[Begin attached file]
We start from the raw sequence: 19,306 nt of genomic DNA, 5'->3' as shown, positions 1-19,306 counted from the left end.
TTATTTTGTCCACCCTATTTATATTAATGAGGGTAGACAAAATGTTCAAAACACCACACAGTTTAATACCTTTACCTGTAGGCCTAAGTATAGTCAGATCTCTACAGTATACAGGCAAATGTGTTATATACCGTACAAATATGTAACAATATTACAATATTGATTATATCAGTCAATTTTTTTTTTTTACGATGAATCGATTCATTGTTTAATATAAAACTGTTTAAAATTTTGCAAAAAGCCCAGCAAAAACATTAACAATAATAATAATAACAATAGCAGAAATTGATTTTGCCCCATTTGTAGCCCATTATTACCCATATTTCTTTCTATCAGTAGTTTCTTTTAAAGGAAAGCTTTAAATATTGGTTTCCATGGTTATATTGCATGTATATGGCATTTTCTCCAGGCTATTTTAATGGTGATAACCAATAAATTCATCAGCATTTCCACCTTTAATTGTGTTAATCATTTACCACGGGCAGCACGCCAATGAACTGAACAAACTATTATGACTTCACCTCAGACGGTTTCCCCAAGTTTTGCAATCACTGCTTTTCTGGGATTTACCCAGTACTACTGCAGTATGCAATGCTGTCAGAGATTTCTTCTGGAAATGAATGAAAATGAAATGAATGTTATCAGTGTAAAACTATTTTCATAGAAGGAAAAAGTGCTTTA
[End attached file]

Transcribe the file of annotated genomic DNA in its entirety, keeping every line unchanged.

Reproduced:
We start from the raw sequence: 19,306 nt of genomic DNA, 5'->3' as shown, positions 1-19,306 counted from the left end.
TTATTTTGTCCACCCTATTTATATTAATGAGGGTAGACAAAATGTTCAAAACACCACACAGTTTAATACCTTTACCTGTAGGCCTAAGTATAGTCAGATCTCTACAGTATACAGGCAAATGTGTTATATACCGTACAAATATGTAACAATATTACAATATTGATTATATCAGTCAATTTTTTTTTTTTACGATGAATCGATTCATTGTTTAATATAAAACTGTTTAAAATTTTGCAAAAAGCCCAGCAAAAACATTAACAATAATAATAATAACAATAGCAGAAATTGATTTTGCCCCATTTGTAGCCCATTATTACCCATATTTCTTTCTATCAGTAGTTTCTTTTAAAGGAAAGCTTTAAATATTGGTTTCCATGGTTATATTGCATGTATATGGCATTTTCTCCAGGCTATTTTAATGGTGATAACCAATAAATTCATCAGCATTTCCACCTTTAATTGTGTTAATCATTTACCACGGGCAGCACGCCAATGAACTGAACAAACTATTATGACTTCACCTCAGACGGTTTCCCCAAGTTTTGCAATCACTGCTTTTCTGGGATTTACCCAGTACTACTGCAGTATGCAATGCTGTCAGAGATTTCTTCTGGAAATGAATGAAAATGAAATGAATGTTATCAGTGTAAAACTATTTTCATAGAAGGAAAAAGTGCTTTA